One of the most painfully awkward experiences for young people is the day they receive sexual education. Hearing adults talk about the subjects of intercourse, pregnancy, and sexually transmitted disease can be difficult, especially when that person is your parent. This awkwardness often leads to skipping the conversation all together.
Although it may be uncomfortable to talk about, and at times confusing, it's extremely important to have these discussions. Sex is a normal part of human life, and that's not even considering the concept of recreational sex. Even if you're procreating for child-bearing purposes, being aware of STDs and sexual risks is paramount.
Recent findings by the Center For Disease Control and Prevention should have many of us worried in regards to sexual health. One would think that STD numbers would be lower considering our increased access to information, but the numbers state otherwise. 2016 was a high point for sexually transmitted diseases. Read on to find out more.
The report was released by the Center for Diseases Control and Prevention on August 28th, 2018, focusing on the data from the 106 year. The study found that the most common STDs like chlamydia, gonorrhea, and syphilis had more than two million people infected. If that sounds like an all time high, it's because it is. While STDs had been on the decline previously, 2016 marked the third year in a row where the numbers for overall STDs had increased.
The number one most common STD was reported as being chlamydia, which is luckily curable, though some incurable forms of the disease have been discovered to recently exist. The amount of Chlamydia cases is staggering. To put it in perspective, there were 1.6 million cases of Chlamydia in 2016, and those are just the reported cases.
While the results are disheartening, it's important to note that we have far better methods of detecting, testing, and screening for STDs, especially Chlamydia, which only started being recorded in 2000. This isn't to say that the numbers shouldn't be worrying. Jonathan Mermin, the CDC's direction for the National Center for HIV/AIDS, VIral Hepatitis, STD, and TB Prevention said: "Increases in STDs are a clear warning of a growing threat. STDs are a persistent enemy, growing in number, and outpacing our ability to respond."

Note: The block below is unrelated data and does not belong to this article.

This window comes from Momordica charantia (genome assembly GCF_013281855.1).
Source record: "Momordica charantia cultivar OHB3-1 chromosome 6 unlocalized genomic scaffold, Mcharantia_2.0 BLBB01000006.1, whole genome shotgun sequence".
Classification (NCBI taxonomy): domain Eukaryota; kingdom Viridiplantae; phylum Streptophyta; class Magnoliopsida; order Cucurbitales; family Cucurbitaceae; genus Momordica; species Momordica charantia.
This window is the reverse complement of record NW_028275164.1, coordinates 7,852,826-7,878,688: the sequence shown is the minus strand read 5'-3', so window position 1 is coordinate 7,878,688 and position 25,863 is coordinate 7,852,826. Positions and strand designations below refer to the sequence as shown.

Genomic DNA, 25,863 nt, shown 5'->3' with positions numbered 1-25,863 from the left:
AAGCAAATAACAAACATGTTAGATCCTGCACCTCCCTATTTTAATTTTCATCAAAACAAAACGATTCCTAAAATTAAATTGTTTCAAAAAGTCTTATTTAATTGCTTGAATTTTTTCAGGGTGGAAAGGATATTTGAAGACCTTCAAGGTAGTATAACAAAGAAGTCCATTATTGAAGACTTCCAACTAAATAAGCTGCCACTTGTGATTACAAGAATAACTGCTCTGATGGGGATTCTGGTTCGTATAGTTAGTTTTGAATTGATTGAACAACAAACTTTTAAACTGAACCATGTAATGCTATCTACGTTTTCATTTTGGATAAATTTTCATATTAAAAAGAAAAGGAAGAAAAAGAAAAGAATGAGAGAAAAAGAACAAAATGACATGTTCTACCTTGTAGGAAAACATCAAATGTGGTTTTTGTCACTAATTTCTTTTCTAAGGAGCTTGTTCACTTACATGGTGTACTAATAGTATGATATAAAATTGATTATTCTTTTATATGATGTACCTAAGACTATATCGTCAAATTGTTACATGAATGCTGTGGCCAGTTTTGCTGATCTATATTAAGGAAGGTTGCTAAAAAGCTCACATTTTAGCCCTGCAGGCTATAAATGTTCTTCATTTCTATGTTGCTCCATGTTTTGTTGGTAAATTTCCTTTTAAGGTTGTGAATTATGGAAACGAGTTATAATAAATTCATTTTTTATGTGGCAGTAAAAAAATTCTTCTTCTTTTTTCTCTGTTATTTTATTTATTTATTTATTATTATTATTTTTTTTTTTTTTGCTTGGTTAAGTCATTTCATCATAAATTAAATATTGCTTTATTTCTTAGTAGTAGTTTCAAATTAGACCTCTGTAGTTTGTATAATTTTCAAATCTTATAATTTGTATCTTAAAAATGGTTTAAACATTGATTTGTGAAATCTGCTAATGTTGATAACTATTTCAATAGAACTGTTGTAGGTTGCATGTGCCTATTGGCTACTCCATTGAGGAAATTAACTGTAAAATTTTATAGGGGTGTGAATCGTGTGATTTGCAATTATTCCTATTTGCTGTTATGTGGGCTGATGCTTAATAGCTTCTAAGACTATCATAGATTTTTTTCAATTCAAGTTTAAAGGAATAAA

One of the big worries is that syphilis had been at a record low in 2001, yet now the rates of that specific STD are back to where they were in 1993. It's also troubling that antibiotics for gonorrhea are becoming less and less effective. There are currently only two antibiotics left that can battle the disease.
Let's take a deeper look into the numbers and what we can do to prevent the rise of STDs. The demographic most likely to contract STDs are homosexual men, and young people ages to 15 to 24 account for half of the new cases of STDs. Interestingly, women lead the stats for chlamydia cases, and black people are more likely to be diagnosed with chlamydia (eight time more likely, in fact). The states with the highest STD rates are Louisiana and Mississippi.
Luckily there are ways to help prevent the spread of STDs. Although abstinence is the only one-hundred percent safe method for not contracting STDs, there are ways to practice safe sex, and if you are having sex, you should screen yourself for STDs regularly. Many STDs can be treated very easily, so it is better to catch them early before complications arise.